An article in the October 14, 2004 New England Journal of Medicine reports on the results of the Dutch Randomized Endovascular Aneurysm Management (DREAM) trial, which compares endovascular abdominal aortic aneurysm repair with open surgical repair. 345 patients with AAA of at least 5 cm in diameter and who were eligible for both endovascular and open approaches were randomized. In the short term, the endovascular approach yielded lower peri-operative mortality (1.2% vs. 4.6%) and lower peri-operative mortality plus severe complications (4.7% vs 9.8%). The numbers did not quite reach statistical significance, but are convincing and in line with a second, similar, recently published study from England.
An important note of caution is sounded, however, in an editorial by F. Lederle. He does not dispute the short term results, but suggests that the long term results remain in question, and require longer follow-up of these trials. He notes that two European registries have reported a higher annual failure rate (3% vs. 0.3%) for endovascular repair compared to surgery. Lederle also mentions an article about the problem of late graft failure that was initially accepted for publication by the Journal of Vascular Surgery and then suppressed after industry pressure.
An editorial describing this matter in the August, 2004 Journal of Vascular Surgery is very enlightening. It describes how the article in question, based on data on the Medtronic AVE Aneurx stent graft system and written by four authors from the FDA, was submitted to the Journal of Vascular Surgery in December, 2003 and accepted for publication in March, 2004. This article was based on data that the FDA had made public on December 17, 2003, in a Public Health Notification, concerning aneurysm-related mortality rates.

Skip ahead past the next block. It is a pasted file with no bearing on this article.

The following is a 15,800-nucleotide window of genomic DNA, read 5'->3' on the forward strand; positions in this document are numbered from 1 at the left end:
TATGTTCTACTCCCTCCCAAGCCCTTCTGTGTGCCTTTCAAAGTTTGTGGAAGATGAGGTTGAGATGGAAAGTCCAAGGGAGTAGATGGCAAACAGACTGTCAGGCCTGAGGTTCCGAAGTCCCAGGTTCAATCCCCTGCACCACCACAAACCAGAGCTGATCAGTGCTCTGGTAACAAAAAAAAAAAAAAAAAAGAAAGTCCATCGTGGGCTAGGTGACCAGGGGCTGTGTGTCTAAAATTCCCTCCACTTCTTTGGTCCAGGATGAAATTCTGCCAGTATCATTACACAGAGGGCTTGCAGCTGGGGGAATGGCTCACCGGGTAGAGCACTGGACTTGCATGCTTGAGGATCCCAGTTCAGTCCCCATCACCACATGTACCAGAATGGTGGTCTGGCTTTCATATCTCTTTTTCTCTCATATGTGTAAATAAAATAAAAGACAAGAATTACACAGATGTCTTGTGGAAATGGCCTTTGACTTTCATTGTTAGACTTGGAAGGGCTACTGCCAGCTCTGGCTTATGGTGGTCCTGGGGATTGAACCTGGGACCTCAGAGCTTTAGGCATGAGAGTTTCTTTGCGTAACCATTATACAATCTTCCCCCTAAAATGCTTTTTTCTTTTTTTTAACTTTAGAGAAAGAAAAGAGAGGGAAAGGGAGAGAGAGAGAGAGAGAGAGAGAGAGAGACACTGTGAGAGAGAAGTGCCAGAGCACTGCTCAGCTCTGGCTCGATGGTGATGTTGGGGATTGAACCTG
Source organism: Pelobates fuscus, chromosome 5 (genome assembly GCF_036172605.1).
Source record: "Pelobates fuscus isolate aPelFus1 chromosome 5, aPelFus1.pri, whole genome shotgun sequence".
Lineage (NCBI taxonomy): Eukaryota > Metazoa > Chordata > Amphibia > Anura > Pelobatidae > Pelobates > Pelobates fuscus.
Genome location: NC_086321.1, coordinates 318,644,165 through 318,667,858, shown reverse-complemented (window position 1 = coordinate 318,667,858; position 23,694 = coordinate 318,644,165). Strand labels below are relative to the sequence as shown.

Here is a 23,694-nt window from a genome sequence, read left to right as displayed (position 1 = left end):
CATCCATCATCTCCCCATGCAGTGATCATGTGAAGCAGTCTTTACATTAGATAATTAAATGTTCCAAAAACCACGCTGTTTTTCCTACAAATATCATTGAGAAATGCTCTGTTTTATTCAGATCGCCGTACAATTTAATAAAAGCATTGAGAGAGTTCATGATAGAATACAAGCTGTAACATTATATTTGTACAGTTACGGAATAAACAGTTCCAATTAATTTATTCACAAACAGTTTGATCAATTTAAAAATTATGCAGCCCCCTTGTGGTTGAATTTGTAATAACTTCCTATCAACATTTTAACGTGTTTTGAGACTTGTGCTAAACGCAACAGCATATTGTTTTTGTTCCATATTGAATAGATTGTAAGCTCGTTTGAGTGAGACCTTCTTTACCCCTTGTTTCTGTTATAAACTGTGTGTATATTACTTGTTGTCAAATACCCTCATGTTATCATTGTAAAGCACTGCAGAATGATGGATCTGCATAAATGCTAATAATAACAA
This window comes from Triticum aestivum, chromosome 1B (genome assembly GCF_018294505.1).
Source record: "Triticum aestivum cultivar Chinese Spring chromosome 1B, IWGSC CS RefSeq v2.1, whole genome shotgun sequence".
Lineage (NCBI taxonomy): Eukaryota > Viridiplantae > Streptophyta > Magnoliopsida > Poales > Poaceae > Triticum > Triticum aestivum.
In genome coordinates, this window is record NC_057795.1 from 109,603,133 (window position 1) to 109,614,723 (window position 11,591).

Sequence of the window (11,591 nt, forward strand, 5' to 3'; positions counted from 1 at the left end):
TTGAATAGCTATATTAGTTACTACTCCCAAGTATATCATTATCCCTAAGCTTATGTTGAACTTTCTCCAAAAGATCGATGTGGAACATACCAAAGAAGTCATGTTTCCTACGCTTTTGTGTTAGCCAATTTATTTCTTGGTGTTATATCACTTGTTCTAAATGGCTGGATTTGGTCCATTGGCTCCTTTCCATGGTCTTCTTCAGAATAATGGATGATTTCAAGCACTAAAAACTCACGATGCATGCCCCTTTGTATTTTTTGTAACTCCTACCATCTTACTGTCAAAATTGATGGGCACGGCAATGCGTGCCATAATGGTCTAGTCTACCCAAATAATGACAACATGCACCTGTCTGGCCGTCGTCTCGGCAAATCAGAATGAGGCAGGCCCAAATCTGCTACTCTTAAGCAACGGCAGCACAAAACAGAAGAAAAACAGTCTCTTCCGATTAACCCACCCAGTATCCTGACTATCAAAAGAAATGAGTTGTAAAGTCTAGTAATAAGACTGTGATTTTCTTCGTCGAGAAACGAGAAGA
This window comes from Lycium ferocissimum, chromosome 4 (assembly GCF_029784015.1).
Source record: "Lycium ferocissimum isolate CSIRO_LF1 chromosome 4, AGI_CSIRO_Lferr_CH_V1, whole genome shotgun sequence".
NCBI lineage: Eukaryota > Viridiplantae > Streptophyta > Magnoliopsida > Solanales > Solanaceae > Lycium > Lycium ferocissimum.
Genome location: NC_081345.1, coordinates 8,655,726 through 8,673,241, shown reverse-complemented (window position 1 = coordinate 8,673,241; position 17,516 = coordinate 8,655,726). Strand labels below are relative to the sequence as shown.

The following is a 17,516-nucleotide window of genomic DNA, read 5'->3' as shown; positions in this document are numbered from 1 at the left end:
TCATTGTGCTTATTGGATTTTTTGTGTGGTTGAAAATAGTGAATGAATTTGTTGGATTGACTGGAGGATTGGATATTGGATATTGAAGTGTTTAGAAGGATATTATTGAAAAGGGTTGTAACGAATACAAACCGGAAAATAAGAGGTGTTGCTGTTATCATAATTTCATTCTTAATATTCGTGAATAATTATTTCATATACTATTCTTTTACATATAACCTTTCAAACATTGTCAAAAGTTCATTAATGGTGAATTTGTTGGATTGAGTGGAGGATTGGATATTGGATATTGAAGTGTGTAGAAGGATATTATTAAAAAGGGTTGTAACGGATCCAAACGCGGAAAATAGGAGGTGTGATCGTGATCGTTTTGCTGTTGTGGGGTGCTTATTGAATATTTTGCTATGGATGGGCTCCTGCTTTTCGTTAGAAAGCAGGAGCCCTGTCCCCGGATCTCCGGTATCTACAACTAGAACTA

According to the editorial, in May, 2004, Medtronic threatened legal action if the article was published because it supposedly revealed confidential data; the FDA then requested that the article be withdrawn because “the conclusions drawn in the article went beyond the information provided in the Public Health Notification and, therefore, did not reflect the FDA’s current position regarding AneuRx related mortality.”
The authors of the Journal of Vascular Surgery editorial clearly do not believe that the confidentiality issues invoked by Medtronic were valid, and believe that the article’s conclusions are within the bounds of reasonable scientific discussion. They encourage readers to make themselves aware of the data that is available at the FDA website. There are some more comments on this issue in the Letters to the Editor of the following month’s (September) Journal of Vascular Surgery.
This controversy was also publicized in a long front-page article in the July 9, Wall Street Journal, which is not freely available online.
I would encourage readers interested in endovascular approaches to abdominal aortic aneurysms to take a look at the above references.